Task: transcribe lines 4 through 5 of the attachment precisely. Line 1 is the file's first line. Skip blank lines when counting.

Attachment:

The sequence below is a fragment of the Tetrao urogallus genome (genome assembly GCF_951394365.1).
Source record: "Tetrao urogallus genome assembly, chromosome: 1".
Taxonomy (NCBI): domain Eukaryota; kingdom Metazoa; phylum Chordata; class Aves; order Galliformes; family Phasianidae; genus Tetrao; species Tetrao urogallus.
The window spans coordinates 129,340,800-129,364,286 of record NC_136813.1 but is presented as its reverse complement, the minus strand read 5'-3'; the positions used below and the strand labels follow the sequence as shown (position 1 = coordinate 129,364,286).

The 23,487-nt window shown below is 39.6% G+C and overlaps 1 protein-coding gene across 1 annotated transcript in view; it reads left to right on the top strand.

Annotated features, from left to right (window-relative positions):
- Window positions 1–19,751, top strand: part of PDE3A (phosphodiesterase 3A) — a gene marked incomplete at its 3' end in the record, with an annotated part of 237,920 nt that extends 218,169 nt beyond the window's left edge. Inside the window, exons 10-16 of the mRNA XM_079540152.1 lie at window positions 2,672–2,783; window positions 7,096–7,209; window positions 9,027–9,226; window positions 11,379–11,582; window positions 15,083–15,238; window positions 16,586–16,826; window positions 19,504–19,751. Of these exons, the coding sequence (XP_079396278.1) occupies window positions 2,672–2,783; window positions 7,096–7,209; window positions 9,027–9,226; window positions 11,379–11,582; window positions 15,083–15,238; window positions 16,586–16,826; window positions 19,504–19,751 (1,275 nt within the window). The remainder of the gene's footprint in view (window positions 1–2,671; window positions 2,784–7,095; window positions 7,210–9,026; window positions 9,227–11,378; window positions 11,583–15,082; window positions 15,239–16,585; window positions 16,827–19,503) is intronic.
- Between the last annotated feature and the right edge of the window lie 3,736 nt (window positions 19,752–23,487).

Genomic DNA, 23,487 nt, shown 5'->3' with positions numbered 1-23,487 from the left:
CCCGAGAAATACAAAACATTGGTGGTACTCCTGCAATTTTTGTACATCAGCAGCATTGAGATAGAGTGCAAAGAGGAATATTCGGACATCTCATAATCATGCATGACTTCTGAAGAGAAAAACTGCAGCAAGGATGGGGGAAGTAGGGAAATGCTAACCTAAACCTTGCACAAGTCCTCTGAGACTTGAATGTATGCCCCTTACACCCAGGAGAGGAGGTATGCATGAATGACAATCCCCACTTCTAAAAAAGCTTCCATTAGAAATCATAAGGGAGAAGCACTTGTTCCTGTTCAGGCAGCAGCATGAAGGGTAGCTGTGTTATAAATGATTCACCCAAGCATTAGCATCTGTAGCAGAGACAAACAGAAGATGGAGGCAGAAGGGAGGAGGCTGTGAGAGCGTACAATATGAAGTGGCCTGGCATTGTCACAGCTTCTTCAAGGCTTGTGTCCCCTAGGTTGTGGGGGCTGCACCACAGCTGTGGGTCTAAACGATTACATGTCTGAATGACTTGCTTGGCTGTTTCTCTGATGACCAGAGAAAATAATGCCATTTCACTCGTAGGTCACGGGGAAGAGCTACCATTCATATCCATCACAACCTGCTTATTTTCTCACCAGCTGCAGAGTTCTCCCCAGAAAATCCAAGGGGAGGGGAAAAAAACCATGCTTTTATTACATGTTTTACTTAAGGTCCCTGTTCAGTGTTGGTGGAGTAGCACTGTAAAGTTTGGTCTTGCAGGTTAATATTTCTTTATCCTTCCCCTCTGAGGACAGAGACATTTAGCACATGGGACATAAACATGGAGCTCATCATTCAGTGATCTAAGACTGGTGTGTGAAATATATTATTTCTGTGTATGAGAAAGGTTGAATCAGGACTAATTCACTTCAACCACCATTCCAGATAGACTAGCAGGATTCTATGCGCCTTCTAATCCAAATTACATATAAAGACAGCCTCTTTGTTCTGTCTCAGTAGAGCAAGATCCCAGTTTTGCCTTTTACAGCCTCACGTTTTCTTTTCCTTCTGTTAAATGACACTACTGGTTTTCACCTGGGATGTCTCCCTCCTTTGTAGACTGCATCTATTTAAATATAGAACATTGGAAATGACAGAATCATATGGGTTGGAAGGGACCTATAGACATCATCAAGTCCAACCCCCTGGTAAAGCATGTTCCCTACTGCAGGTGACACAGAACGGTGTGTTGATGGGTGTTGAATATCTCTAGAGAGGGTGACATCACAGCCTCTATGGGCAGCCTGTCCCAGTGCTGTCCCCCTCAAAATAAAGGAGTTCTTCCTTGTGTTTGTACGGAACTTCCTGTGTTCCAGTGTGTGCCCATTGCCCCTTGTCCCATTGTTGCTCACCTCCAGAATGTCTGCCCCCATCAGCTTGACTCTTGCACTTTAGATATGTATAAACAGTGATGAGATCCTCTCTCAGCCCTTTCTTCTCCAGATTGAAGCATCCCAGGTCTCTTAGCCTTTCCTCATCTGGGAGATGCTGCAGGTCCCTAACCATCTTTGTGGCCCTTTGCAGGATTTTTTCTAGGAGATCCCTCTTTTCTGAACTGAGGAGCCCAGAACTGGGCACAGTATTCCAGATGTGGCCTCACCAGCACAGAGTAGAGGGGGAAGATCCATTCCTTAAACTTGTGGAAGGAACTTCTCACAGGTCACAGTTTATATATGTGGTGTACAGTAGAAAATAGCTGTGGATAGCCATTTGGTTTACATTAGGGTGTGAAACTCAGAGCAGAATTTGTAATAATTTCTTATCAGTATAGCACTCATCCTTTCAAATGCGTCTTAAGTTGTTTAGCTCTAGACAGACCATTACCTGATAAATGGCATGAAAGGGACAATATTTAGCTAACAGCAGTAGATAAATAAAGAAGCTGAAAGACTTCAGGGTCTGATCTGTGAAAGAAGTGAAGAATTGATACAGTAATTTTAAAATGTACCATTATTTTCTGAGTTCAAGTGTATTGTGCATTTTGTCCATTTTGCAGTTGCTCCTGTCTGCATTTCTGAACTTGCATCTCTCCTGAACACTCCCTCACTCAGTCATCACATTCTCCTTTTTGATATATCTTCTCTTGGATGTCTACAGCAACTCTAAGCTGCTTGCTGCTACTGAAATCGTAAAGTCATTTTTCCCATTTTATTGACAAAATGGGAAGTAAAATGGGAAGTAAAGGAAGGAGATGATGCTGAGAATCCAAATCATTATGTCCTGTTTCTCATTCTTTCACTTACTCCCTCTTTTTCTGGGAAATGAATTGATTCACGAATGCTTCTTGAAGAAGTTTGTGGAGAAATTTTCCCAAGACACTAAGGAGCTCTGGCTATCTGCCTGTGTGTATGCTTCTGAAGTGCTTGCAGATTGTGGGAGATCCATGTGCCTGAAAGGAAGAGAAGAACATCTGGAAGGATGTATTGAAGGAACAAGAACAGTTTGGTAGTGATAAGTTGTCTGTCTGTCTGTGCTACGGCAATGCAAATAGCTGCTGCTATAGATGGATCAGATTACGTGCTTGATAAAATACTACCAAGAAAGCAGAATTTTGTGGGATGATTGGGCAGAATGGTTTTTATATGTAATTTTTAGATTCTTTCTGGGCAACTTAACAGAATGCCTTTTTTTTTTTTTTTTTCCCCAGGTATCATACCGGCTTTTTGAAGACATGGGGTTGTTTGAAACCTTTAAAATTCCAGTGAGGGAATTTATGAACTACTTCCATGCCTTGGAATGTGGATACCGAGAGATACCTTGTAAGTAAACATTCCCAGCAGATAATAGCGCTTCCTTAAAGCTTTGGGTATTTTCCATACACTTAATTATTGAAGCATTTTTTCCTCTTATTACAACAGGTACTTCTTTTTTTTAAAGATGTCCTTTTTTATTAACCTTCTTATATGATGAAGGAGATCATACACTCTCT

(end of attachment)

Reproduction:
The window spans coordinates 129,340,800-129,364,286 of record NC_136813.1 but is presented as its reverse complement, the minus strand read 5'-3'; the positions used below and the strand labels follow the sequence as shown (position 1 = coordinate 129,364,286).

The 23,487-nt window shown below is 39.6% G+C and overlaps 1 protein-coding gene across 1 annotated transcript in view; it reads left to right on the top strand.